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Thursday, May 15, 2008

The Low Down on Walk Ups

Brick Townhouse, UWS
Photo by myself on the Upper West Side, at 78th Street and West End Avenue.

I love the variations you can find among townhouses. Here, a gracious arch frames an opening. There is a sculptural quality to this entrance that I find compelling.


Townhouses were called tenement buildings at one time. They are called 'walk-ups' by New Yorkers, to mean that the building is divided up into apartments on each floor that you walk up to.

Having a townhouse to yourself is a lovely fantasy. The New York Times recently printed that single-family townhouses comprise between 3 and 4 percent of the available habitable real estate in Manhattan. So good luck on having a whole townhouse to yourself!

Widthwise, these buildings were made to be just wide enough for a parlor and a straight run of stairs. They're typically four or five stories high. Five floors are just enough to make it humanly possible to come home with a bag of groceries, trudge upstairs and then find that you forgot the milk.

I knew someone who lived on the seventh floor of a walk-up, who routinely threw large parties (!). His poor guests trudged up the six flights and the poor smokers soon trudged all the way down again to get their fix.

Five floors are also an ideal distance for plumbing, because New York City water is just pressurized enough within the pipes to get to the fifth floor without relying on a pump.

Buildings taller than five floors use water tanks located on the roof. You see these water tanks silhouetted on top of older buildings. A pump in the basement pumps water up to the rooftop tanks, which use gravity to get the water down to apartments when needed.

The above photo shows a handrail that is completely illegal by today's US building codes. These days the vertical struts of any railing have to be at most 4 inches apart, which is about the size of a baby's head.

Other countries have their own building codes. You see improbable railings in Europe that would allow babies, the sight impaired and their households to fall through.

Related posts: Building for a Greener Environment, 42nd Street and Things to Come.


The Barber Bunch said...

I love the look of the Townhouses.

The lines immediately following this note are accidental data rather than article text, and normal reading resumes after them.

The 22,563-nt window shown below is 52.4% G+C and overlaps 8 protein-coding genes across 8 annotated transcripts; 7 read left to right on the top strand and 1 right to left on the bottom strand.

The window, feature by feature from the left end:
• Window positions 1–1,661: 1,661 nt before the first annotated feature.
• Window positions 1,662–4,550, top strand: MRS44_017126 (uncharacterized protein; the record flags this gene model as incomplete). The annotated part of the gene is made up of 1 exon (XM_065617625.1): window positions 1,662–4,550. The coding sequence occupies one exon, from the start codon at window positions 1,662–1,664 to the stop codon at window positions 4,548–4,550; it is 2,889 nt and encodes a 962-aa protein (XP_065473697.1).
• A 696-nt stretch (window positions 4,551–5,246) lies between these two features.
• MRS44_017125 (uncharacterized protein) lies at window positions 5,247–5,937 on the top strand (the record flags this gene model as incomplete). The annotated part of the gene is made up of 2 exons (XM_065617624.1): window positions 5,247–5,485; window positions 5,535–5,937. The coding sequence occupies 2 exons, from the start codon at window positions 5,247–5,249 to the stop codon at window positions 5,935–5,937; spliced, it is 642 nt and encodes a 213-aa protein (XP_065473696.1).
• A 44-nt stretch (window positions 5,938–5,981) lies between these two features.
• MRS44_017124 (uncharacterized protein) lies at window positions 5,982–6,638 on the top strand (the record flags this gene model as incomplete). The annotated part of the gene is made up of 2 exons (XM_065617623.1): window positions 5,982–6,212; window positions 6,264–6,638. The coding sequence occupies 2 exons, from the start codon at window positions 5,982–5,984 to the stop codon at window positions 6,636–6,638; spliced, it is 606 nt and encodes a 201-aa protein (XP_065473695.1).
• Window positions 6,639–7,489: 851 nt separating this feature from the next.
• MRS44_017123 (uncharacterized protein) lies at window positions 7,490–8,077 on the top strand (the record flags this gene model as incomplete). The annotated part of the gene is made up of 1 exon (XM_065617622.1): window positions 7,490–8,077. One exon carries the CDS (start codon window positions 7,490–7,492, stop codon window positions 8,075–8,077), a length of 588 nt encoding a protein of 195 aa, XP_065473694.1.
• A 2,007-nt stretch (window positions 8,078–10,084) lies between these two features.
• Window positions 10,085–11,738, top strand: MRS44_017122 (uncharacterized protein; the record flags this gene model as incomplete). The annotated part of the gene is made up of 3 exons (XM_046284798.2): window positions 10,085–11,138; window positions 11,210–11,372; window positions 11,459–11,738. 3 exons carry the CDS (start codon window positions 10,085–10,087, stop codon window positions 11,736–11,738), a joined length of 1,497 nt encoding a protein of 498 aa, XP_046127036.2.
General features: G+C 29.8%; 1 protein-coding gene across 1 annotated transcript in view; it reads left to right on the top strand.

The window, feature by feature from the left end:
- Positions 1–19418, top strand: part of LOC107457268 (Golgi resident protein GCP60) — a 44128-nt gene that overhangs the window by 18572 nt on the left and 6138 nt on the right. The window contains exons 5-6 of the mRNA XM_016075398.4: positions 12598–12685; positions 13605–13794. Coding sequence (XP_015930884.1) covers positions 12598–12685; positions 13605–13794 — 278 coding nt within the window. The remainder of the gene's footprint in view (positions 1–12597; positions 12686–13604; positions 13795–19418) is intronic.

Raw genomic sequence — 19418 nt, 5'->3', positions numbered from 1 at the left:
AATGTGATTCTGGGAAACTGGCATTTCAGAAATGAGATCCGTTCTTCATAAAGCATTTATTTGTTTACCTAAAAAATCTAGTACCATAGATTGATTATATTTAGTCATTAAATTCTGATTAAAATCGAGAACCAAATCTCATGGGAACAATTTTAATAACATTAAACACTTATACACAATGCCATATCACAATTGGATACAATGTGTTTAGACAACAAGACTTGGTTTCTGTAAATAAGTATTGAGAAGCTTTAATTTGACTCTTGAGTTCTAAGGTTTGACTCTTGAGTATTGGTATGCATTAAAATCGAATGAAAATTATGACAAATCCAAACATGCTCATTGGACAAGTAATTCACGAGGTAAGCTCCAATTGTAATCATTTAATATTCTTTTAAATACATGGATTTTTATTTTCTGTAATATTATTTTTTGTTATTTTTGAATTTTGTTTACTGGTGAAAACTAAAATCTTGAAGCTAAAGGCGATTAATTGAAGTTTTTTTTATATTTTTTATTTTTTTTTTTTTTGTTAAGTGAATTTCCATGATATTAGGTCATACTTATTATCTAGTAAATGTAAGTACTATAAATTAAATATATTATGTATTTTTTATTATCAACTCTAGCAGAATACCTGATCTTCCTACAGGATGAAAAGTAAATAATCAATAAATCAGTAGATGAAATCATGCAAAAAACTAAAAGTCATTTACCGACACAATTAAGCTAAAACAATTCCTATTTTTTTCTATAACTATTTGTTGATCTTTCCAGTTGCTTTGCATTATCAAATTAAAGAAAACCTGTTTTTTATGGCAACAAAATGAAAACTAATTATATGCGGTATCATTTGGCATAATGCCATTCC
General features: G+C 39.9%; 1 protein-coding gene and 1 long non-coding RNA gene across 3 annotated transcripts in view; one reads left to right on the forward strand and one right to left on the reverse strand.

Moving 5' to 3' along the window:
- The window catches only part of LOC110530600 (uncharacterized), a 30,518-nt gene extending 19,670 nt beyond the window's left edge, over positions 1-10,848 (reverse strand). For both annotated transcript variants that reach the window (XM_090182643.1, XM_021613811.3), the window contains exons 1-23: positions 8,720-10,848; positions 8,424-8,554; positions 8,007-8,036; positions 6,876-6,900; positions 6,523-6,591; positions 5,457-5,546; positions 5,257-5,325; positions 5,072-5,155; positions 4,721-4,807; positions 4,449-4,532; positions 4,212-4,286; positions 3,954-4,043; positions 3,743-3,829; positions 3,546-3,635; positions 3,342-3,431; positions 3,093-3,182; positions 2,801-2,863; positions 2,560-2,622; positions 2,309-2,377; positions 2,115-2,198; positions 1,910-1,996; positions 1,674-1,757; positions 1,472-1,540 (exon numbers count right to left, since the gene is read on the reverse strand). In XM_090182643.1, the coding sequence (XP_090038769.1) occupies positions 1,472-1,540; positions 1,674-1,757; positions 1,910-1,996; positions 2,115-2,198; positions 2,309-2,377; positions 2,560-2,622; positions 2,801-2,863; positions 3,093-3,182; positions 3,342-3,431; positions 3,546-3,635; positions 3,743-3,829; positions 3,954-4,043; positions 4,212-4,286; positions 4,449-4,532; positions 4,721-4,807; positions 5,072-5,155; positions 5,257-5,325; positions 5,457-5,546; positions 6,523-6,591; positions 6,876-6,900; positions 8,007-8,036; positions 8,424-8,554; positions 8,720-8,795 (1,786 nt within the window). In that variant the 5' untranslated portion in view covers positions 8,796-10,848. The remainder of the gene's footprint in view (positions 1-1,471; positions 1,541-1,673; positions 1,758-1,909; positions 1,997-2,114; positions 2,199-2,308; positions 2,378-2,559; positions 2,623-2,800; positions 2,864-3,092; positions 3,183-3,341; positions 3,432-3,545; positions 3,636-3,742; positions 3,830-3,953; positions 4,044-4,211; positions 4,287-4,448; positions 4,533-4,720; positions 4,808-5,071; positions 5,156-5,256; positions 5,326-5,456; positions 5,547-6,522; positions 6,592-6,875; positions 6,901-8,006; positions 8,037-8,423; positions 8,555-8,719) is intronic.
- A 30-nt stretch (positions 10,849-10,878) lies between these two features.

I watched Dirty Jobs a couple weeks ago and they did a segment on the water towers in New York. Very interesting.


Kelly said...

I always love reading your posts! I lived in a similar "walk up" in Chiago, except I walked down...to the "garden" apartment under the front stairs. Would hate to live up top and discover I had forgotten anything!

Kitty said...

Hi Carolyn
Oh, I have to watch that segment. I'd love to know about chimney sweeps, too, lol.

Hi Kelly
I love these smaller buildings, too, and I can't imagine living in a huge tower.
I bet the ones in Chicago are nice.

Mab said...

Love the curve of the arch in this.It looks so inviting.

Eva said...

kitty, you got me curious now: Why can the vertical struts of hand railings be no more than 4 inches apart? Is it a problem that people fall through them? One would think that there is a bigger problem with people falling down the stairs, know what I mean? :-)

I love your eye for architectual details. And I have always had this dream about once having my own brownstone building on Manhattan. I love them :-)

Kizz said...

Eva, I think it's about kids getting their heads stuck between the rails but that wouldn't be a problem on this one so I don't know.

Kitty, what's up with the sort of irregular brick work on the column in the foreground? Is that just natural shift in the worksmanship or is there a reason that bricks are sort of poking out here and there?

Adam said...

we have a lot of these in Baltimore too, most are a little smaller and mostly single family homes.

I've never seen one with such an arch though, that is very distinguishing.

Reluctant Blogger said...

I"ve always wanted to own a proper townhouse - one with steps up to it, and iron railings and loads of floors.

Funny what you said about the railings. My sons' school has black iron railings around the playground and yesterday they had to get the fire brigade out because one of the youngest pupils got her head stuck.

Tammy said...

That's a cool looking railing, but not safe at all.

Tam said...

Interesting information. I like the townhouse. Your photo is great!

Kitty said...

Hi Mab
I love the arch, too. You rarely see it used in these situations.

Hi Eva
Kizz is correct - the railings should be spaced so that a baby's head can't go through. Whomever wrote the law decided that was 4 inches.

There are other rules about the heights of railings and steps that help people from falling down.

I love these buildings, too. They look perfect to me.

Hi Kizz
Sometimes bricks protrude from the face of the building for decoration's sake. You'll see this as part of a pattern or randomly, for texture.

In this case I think it's poor worksmanship. I think the post was repaired. You can see the grout is discolored in that area, where they didn't match the original grout color.

Hi Adam
We'll have to check our Baltimore. Sounds like an interesting city. One of my favorite shows was Homicide, which took place there.

Oh no on the kid. How embarrassing? 20 years from now they'll be recounting the story.

Hi Tammy
I agree, I love the railing. It's so unusual.

Thanks Tam!

Ineke said...

Do you have any idea what a townhouse might cost

Kitty said...

Hi Ineke
I have no idea. I'm not sure what the going rate is for townhouses in Manhattan. 5 million sounds too low. 10 million?

I'll do some research!